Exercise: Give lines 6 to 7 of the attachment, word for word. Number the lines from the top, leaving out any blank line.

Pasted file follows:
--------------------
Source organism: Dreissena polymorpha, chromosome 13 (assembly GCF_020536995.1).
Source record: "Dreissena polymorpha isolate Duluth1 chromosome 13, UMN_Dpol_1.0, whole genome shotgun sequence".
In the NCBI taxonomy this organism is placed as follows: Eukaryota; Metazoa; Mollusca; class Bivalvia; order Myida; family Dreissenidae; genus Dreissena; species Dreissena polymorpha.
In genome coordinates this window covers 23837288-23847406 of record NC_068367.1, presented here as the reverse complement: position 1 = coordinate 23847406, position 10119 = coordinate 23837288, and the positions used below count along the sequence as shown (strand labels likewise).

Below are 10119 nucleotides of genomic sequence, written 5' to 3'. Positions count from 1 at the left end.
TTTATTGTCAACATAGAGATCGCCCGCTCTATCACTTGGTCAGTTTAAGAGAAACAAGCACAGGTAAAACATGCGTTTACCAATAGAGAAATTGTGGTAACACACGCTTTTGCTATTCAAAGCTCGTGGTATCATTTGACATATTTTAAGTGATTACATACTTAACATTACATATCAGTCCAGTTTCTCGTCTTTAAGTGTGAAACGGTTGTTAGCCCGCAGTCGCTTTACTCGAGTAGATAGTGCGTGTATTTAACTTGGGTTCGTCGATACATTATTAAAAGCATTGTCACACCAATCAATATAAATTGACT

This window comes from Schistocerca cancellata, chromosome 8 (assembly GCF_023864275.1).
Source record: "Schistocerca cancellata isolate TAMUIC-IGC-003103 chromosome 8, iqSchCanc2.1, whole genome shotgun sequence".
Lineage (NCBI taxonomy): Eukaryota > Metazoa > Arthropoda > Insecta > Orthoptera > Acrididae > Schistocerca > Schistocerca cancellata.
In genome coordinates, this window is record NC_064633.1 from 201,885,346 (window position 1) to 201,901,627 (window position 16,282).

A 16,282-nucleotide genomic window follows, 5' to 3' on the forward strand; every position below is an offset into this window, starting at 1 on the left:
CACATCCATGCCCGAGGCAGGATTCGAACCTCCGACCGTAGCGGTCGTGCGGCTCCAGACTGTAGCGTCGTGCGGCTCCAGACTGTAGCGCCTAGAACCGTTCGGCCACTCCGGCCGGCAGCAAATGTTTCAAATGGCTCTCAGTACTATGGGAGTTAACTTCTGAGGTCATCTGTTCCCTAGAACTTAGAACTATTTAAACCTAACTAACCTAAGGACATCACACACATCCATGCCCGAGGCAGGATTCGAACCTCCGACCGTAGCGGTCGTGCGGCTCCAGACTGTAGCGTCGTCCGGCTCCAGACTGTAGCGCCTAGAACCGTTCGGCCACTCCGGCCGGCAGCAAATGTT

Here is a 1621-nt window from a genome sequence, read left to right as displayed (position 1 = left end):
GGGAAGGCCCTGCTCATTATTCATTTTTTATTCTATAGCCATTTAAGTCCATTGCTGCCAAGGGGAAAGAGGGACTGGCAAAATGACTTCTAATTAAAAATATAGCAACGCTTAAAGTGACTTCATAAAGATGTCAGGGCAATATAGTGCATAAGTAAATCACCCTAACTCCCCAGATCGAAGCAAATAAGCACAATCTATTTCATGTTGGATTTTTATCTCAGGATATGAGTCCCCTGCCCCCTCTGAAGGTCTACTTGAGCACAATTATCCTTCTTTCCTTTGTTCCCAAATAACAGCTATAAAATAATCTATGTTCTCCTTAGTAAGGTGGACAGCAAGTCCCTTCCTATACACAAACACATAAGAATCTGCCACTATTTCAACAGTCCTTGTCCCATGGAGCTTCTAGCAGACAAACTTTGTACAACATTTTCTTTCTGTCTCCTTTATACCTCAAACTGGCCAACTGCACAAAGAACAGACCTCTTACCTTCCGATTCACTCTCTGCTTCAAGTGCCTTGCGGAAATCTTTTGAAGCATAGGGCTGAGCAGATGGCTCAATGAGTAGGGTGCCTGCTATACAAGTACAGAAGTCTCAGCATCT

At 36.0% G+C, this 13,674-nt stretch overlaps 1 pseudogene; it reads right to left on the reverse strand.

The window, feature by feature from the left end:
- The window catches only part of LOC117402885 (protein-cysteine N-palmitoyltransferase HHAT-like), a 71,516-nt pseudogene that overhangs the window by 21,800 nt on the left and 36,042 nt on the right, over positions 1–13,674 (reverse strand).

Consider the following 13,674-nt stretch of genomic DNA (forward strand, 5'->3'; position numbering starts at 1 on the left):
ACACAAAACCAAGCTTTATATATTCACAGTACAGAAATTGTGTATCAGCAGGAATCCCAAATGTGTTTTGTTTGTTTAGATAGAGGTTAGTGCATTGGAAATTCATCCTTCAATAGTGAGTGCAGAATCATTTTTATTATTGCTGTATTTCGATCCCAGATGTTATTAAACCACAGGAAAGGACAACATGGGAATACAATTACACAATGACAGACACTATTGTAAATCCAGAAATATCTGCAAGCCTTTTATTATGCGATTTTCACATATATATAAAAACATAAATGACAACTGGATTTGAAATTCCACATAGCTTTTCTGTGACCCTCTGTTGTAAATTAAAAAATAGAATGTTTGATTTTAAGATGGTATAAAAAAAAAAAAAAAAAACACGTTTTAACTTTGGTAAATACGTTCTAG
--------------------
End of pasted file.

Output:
TTTATTGTCAACATAGAGATCGCCCGCTCTATCACTTGGTCAGTTTAAGAGAAACAAGCACAGGTAAAACATGCGTTTACCAATAGAGAAATTGTGGTAACACACGCTTTTGCTATTCAAAGCTCGTGGTATCATTTGACATATTTTAAGTGATTACATACTTAACATTACATATCAGTCCAGTTTCTCGTCTTTAAGTGTGAAACGGTTGTTAGCCCGCAGTCGCTTTACTCGAGTAGATAGTGCGTGTATTTAACTTGGGTTCGTCGATACATTATTAAAAGCATTGTCACACCAATCAATATAAATTGACT

This window comes from Schistocerca cancellata, chromosome 8 (assembly GCF_023864275.1).